Credit Issuers Aren't Keeping Up With Consumers, Study Says

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Credit issuers are committing a series of missteps in the way they market their goods as the industry has failed to adjust to fundamental shifts in consumers' credit habits over the last year, according to a report released last week by modeling and marketing strategy firm Focus: Productivity Inc.


Consumer credit experienced tremendous growth during the 1980s and early 1990s, but list-based marketing strategies no longer work as well as they used to, according to Pam Tournier, partner and co-founder of Focus, Ridgefield, CT. Typical direct mail response rates for credit card offers have slipped below one percent, down from about 1.2 percent two years ago. Meanwhile, the number of new credit card accounts opened has slipped 1.6 percent in the last year, even as the volume of credit card mailings such as pre-approved offers has risen 7 percent.


"If you feel like you've been getting more solicitations, throwing away more stuff, it's because you have," Tournier said.


Others, however, insist that the credit card industry is robust.


"There's more outstanding consumer credit than ever before. I don't see that there's a slowdown," said Mark Gruen, vice president of direct marketing firm Gruen + Sells Ltd., Chicago. Card activation rates are a more accurate gauge of marketing effectiveness than response rates, he said, adding that other factors like average balance size have to be considered to fully assess the industry's health.


"You go to the bank with dollars, not with percentages," he said.


But Focus listed nine trends that it said helped to explain why credit issuers recently have been mailing more and getting less. The firm based its conclusions on merged credit reports and consumer data it gathered from lifestyle and media usage surveys carried out by Mediamark Research Inc., New York.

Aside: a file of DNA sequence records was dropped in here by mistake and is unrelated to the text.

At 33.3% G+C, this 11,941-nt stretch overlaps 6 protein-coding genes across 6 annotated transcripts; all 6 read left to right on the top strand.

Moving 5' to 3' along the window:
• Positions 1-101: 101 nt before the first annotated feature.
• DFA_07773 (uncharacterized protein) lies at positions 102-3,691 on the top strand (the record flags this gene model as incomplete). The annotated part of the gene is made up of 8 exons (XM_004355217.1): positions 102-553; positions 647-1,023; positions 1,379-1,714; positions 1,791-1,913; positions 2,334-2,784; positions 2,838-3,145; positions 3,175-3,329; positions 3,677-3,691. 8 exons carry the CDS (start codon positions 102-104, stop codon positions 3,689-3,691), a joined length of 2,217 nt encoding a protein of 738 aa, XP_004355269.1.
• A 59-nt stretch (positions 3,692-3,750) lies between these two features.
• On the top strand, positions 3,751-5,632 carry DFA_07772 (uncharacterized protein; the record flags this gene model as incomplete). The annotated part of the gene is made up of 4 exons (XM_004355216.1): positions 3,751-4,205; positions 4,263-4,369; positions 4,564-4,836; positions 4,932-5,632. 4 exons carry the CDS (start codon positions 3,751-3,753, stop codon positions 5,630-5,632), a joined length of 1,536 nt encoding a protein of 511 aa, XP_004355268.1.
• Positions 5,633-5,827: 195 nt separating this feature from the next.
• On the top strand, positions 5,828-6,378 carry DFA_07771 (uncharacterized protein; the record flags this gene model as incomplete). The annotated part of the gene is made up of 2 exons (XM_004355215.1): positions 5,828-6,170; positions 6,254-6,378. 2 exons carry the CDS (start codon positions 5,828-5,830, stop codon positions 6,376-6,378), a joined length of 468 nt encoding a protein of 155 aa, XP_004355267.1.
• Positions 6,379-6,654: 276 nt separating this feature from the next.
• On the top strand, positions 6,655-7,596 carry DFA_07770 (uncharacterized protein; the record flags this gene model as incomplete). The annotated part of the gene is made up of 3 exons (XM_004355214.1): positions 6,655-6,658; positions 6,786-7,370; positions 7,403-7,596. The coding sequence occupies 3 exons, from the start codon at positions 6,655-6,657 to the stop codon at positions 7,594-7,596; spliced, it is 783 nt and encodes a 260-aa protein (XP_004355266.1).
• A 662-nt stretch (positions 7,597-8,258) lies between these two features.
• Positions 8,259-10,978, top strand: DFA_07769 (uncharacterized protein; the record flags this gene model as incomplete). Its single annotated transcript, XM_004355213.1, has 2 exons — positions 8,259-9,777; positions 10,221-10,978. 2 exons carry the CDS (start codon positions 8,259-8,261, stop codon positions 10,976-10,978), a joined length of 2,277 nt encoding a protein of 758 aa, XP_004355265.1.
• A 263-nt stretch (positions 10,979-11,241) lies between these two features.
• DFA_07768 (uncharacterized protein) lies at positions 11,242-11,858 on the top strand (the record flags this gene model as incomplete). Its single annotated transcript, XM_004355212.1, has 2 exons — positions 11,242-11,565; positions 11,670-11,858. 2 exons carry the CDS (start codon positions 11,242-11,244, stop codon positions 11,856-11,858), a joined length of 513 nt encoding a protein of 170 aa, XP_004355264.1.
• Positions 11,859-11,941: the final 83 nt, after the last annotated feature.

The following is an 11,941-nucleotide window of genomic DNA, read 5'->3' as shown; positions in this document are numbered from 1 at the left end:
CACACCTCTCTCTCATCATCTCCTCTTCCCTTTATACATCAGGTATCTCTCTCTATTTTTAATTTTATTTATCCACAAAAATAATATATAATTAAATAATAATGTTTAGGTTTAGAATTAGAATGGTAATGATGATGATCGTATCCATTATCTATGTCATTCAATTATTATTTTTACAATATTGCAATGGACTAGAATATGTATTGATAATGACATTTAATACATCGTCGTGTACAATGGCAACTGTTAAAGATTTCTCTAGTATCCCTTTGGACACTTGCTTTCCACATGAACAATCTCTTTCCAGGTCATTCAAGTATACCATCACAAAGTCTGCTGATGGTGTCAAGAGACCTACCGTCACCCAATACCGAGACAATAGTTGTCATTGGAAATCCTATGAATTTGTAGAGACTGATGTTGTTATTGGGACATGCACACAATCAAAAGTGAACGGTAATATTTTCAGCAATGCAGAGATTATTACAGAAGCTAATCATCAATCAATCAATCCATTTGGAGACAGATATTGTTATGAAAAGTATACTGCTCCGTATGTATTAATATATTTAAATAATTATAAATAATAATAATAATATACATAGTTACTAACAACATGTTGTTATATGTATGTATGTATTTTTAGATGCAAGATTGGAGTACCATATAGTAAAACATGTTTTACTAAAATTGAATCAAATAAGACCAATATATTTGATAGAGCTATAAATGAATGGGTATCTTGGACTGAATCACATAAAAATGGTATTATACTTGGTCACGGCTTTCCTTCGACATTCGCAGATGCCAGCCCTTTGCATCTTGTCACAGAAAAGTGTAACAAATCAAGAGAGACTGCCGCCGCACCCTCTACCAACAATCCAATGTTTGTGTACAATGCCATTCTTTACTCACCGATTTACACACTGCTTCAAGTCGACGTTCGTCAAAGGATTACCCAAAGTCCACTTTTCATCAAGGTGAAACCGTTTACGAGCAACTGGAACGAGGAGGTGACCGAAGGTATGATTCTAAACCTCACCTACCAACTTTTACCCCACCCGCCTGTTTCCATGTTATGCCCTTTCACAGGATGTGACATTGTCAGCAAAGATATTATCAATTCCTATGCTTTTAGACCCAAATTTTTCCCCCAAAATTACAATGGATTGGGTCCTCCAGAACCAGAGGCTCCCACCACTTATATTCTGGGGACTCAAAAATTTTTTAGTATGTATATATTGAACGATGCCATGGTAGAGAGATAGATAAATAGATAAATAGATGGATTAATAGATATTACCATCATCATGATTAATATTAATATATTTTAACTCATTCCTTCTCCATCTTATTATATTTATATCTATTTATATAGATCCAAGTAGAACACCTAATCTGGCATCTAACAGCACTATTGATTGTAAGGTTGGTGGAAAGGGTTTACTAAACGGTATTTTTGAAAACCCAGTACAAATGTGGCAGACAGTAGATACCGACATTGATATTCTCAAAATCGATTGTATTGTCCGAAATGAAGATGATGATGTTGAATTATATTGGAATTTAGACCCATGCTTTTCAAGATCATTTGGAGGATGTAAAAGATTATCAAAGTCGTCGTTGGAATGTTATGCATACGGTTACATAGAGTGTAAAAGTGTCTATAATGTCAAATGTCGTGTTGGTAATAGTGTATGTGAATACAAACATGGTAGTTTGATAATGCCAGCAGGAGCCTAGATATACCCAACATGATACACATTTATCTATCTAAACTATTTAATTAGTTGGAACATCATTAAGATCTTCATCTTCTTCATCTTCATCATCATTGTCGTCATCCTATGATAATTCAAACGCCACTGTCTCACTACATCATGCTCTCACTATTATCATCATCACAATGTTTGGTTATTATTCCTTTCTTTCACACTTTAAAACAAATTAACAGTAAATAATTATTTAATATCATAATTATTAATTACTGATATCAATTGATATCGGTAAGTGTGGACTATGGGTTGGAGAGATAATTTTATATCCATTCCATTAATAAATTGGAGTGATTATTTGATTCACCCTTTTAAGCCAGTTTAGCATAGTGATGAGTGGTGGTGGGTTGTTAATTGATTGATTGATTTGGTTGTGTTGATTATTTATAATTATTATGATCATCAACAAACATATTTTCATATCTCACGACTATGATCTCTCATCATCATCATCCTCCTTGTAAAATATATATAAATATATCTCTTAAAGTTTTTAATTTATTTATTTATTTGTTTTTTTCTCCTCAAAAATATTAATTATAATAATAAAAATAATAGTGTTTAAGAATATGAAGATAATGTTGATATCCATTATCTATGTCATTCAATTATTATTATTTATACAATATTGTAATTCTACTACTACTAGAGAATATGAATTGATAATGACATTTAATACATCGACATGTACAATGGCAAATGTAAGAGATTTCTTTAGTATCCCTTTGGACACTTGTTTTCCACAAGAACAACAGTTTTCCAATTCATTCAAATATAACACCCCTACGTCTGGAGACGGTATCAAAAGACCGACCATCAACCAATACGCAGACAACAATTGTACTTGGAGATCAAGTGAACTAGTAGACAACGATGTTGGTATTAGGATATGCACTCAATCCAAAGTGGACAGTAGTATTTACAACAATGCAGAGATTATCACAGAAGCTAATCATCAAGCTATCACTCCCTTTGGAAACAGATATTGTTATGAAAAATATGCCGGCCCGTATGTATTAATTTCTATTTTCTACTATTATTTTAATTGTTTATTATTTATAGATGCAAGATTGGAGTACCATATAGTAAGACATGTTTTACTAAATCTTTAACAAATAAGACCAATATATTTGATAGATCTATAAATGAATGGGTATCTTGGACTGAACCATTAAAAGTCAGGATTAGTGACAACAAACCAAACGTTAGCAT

In the report, Focus said upscale consumer segments have been overmarketed in 1998, accelerating promotion waste. Less risky prospects saw especially high increases in new card offers and now say they are more turned off by all forms of advertising than they were last year. While the least credit worthy -- 25 percent of the population -- have seen 13 percent less solicitations, the remaining 75 percent have received 9.7 percent more solicitations.


The report said that the small but growing number of people who apply for credit over the Internet are more highly leveraged than average and have worse repayment histories. These people open more credit accounts than the average American and are more likely to use credit instead of waiting to buy things they want badly. But despite this, credit solicitations sent to this group rose 8 percent in 1998, compared with a 7.1 percent overall rise in the United States.


Retailer-issued cards could have problems on the horizon, the report said, and Focus blames a "best practice" database marketing approach among credit issuers that assigns higher prospect values to riskier customers because they charge more often and in greater amounts. The 20 percent of the U.S. population with the worst credit record now carry balances on store cards that are 70 percent higher than the average American's balance.


Perhaps one of the more interesting findings -- and one contrary to many marketers' perceptions -- is that Generation X is leading the way in consumer credit erosion. Though GenXers and baby boomers both closed credit lines faster than they opened them in 1998, Generation X is the only age group that is significantly cutting into its outstanding balances.


"You're getting people in their late 20s and early 30s, especially men in this group, who are de-leveraging. They're not as into credit as past cohorts of that age have been," Tournier said.
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